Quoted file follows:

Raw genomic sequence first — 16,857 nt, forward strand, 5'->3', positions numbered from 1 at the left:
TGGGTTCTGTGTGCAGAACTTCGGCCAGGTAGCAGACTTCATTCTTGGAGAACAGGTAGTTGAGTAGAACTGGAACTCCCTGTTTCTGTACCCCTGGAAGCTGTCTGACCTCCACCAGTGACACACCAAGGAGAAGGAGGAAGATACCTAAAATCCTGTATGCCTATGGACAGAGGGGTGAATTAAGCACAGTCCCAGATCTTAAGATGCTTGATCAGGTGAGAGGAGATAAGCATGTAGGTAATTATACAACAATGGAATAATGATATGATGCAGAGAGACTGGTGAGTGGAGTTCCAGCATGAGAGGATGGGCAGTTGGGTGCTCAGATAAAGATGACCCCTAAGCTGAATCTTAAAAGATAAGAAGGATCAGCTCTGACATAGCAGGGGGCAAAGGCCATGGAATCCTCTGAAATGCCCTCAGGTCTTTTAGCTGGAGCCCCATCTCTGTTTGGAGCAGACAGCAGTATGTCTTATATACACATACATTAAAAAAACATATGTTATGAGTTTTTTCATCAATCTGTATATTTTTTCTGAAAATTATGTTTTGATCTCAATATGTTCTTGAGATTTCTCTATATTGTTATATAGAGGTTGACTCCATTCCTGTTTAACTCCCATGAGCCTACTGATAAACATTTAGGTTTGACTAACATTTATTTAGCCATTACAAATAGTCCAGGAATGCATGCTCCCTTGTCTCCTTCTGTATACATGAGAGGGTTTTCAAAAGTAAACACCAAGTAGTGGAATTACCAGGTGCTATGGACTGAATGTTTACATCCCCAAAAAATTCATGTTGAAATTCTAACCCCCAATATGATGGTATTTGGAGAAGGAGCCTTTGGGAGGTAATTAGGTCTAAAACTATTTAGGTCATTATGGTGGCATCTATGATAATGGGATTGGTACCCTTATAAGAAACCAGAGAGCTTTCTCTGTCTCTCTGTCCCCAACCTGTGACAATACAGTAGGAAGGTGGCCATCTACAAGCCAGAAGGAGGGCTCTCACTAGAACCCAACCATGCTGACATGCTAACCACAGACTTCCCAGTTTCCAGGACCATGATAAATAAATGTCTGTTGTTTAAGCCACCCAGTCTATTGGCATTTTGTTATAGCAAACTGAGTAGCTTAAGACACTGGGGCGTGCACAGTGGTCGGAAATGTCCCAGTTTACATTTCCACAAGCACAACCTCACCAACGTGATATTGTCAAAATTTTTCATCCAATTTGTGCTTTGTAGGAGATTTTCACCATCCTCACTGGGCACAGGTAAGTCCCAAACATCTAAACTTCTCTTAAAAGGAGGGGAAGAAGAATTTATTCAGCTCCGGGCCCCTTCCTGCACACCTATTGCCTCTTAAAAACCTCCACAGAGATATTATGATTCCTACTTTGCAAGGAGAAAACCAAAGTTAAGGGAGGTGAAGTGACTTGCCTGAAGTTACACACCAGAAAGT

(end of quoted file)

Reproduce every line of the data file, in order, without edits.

Raw genomic sequence first — 16,857 nt, forward strand, 5'->3', positions numbered from 1 at the left:
TGGGTTCTGTGTGCAGAACTTCGGCCAGGTAGCAGACTTCATTCTTGGAGAACAGGTAGTTGAGTAGAACTGGAACTCCCTGTTTCTGTACCCCTGGAAGCTGTCTGACCTCCACCAGTGACACACCAAGGAGAAGGAGGAAGATACCTAAAATCCTGTATGCCTATGGACAGAGGGGTGAATTAAGCACAGTCCCAGATCTTAAGATGCTTGATCAGGTGAGAGGAGATAAGCATGTAGGTAATTATACAACAATGGAATAATGATATGATGCAGAGAGACTGGTGAGTGGAGTTCCAGCATGAGAGGATGGGCAGTTGGGTGCTCAGATAAAGATGACCCCTAAGCTGAATCTTAAAAGATAAGAAGGATCAGCTCTGACATAGCAGGGGGCAAAGGCCATGGAATCCTCTGAAATGCCCTCAGGTCTTTTAGCTGGAGCCCCATCTCTGTTTGGAGCAGACAGCAGTATGTCTTATATACACATACATTAAAAAAACATATGTTATGAGTTTTTTCATCAATCTGTATATTTTTTCTGAAAATTATGTTTTGATCTCAATATGTTCTTGAGATTTCTCTATATTGTTATATAGAGGTTGACTCCATTCCTGTTTAACTCCCATGAGCCTACTGATAAACATTTAGGTTTGACTAACATTTATTTAGCCATTACAAATAGTCCAGGAATGCATGCTCCCTTGTCTCCTTCTGTATACATGAGAGGGTTTTCAAAAGTAAACACCAAGTAGTGGAATTACCAGGTGCTATGGACTGAATGTTTACATCCCCAAAAAATTCATGTTGAAATTCTAACCCCCAATATGATGGTATTTGGAGAAGGAGCCTTTGGGAGGTAATTAGGTCTAAAACTATTTAGGTCATTATGGTGGCATCTATGATAATGGGATTGGTACCCTTATAAGAAACCAGAGAGCTTTCTCTGTCTCTCTGTCCCCAACCTGTGACAATACAGTAGGAAGGTGGCCATCTACAAGCCAGAAGGAGGGCTCTCACTAGAACCCAACCATGCTGACATGCTAACCACAGACTTCCCAGTTTCCAGGACCATGATAAATAAATGTCTGTTGTTTAAGCCACCCAGTCTATTGGCATTTTGTTATAGCAAACTGAGTAGCTTAAGACACTGGGGCGTGCACAGTGGTCGGAAATGTCCCAGTTTACATTTCCACAAGCACAACCTCACCAACGTGATATTGTCAAAATTTTTCATCCAATTTGTGCTTTGTAGGAGATTTTCACCATCCTCACTGGGCACAGGTAAGTCCCAAACATCTAAACTTCTCTTAAAAGGAGGGGAAGAAGAATTTATTCAGCTCCGGGCCCCTTCCTGCACACCTATTGCCTCTTAAAAACCTCCACAGAGATATTATGATTCCTACTTTGCAAGGAGAAAACCAAAGTTAAGGGAGGTGAAGTGACTTGCCTGAAGTTACACACCAGAAAGT